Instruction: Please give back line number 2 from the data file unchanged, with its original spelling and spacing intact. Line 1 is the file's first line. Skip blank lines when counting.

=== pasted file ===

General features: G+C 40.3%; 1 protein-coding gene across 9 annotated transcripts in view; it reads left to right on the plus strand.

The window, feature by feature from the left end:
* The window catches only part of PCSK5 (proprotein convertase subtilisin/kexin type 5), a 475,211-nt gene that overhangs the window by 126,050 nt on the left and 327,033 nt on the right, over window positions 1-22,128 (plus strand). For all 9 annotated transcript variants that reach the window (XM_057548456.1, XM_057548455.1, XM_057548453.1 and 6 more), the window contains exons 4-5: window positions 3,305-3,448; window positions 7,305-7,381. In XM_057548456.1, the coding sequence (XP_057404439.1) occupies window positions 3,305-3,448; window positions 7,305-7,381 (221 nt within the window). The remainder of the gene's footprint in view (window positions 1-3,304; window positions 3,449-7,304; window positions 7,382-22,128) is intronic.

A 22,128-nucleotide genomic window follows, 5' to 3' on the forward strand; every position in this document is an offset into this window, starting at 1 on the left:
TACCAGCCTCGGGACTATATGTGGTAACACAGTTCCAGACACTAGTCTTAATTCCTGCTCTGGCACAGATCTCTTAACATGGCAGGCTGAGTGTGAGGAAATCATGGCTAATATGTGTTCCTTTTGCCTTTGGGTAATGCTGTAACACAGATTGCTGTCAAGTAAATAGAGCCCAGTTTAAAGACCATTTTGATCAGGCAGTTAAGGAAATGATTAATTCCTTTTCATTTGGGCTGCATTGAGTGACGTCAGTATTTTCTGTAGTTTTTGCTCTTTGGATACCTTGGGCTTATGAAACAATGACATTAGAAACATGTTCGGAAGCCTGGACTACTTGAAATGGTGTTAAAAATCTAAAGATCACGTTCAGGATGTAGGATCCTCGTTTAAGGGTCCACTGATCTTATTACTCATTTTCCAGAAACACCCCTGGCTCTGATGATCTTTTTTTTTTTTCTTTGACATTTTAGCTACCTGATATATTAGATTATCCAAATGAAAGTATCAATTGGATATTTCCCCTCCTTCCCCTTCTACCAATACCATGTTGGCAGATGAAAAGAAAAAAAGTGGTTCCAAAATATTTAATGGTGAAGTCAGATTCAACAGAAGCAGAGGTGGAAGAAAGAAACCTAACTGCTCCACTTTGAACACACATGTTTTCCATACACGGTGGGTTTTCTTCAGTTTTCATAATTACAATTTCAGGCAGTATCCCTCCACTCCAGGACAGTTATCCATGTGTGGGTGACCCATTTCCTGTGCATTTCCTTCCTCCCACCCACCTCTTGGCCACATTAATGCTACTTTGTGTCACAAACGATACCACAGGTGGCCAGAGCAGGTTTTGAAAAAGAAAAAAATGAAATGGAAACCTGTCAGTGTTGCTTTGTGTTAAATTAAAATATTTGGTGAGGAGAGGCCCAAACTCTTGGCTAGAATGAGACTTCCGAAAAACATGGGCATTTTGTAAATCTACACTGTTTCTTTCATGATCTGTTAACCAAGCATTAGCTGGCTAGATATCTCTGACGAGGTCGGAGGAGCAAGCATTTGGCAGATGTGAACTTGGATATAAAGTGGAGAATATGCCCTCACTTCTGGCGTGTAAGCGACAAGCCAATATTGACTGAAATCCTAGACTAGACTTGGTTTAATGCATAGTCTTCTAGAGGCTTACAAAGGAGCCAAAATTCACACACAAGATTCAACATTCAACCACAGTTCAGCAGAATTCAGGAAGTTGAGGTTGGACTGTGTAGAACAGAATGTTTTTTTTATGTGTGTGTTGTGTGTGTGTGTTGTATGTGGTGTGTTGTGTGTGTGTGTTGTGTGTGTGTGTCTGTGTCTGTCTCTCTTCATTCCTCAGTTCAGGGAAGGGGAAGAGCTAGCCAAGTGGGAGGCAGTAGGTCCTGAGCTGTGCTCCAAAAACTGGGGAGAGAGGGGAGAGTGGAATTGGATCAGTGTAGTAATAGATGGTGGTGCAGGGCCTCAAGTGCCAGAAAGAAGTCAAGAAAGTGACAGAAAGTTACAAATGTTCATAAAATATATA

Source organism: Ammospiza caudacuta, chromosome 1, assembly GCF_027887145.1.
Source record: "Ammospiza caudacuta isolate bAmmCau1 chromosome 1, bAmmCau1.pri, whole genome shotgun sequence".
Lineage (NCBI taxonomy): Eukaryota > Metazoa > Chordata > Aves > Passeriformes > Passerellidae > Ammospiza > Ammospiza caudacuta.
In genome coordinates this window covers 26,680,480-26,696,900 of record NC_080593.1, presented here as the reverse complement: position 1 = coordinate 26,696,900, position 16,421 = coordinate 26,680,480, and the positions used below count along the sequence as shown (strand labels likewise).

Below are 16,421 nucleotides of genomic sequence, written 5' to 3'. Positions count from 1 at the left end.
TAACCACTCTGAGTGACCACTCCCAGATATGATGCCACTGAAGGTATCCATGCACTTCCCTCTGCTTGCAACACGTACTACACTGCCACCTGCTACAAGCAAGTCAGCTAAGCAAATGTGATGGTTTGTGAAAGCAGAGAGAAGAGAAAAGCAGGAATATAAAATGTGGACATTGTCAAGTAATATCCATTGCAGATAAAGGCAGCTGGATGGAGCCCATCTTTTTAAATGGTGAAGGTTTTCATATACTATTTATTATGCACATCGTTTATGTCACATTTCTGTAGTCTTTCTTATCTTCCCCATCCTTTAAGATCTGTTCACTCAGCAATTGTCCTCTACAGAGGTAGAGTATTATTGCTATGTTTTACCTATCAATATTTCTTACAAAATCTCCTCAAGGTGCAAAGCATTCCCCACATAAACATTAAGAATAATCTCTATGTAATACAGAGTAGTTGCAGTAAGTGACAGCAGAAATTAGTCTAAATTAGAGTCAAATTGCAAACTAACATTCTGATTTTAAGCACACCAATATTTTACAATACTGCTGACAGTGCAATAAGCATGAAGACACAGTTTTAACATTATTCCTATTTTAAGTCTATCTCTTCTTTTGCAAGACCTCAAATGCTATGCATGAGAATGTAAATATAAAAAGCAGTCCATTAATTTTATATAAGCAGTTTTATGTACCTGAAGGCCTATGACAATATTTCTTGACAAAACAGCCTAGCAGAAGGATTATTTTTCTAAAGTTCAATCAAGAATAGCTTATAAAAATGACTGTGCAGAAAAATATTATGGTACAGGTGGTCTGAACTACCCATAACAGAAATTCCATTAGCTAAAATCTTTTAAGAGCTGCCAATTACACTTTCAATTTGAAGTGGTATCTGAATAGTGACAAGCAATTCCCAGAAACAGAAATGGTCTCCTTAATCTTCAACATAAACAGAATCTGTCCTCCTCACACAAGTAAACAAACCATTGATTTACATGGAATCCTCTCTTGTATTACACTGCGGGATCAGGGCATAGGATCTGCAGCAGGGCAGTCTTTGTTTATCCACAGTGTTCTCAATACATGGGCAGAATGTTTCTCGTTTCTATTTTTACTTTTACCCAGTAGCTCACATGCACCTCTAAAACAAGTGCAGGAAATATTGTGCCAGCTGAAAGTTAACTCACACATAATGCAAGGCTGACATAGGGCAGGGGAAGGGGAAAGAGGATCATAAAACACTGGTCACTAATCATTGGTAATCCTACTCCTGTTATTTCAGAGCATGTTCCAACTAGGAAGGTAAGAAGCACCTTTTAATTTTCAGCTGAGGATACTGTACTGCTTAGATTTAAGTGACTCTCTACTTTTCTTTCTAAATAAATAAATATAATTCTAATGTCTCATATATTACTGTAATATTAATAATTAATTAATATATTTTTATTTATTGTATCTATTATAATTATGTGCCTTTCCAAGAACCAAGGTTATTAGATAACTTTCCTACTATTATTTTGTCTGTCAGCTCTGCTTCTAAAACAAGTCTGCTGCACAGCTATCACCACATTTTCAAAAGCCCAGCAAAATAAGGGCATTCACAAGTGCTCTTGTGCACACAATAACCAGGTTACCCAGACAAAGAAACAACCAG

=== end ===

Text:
The window, feature by feature from the left end: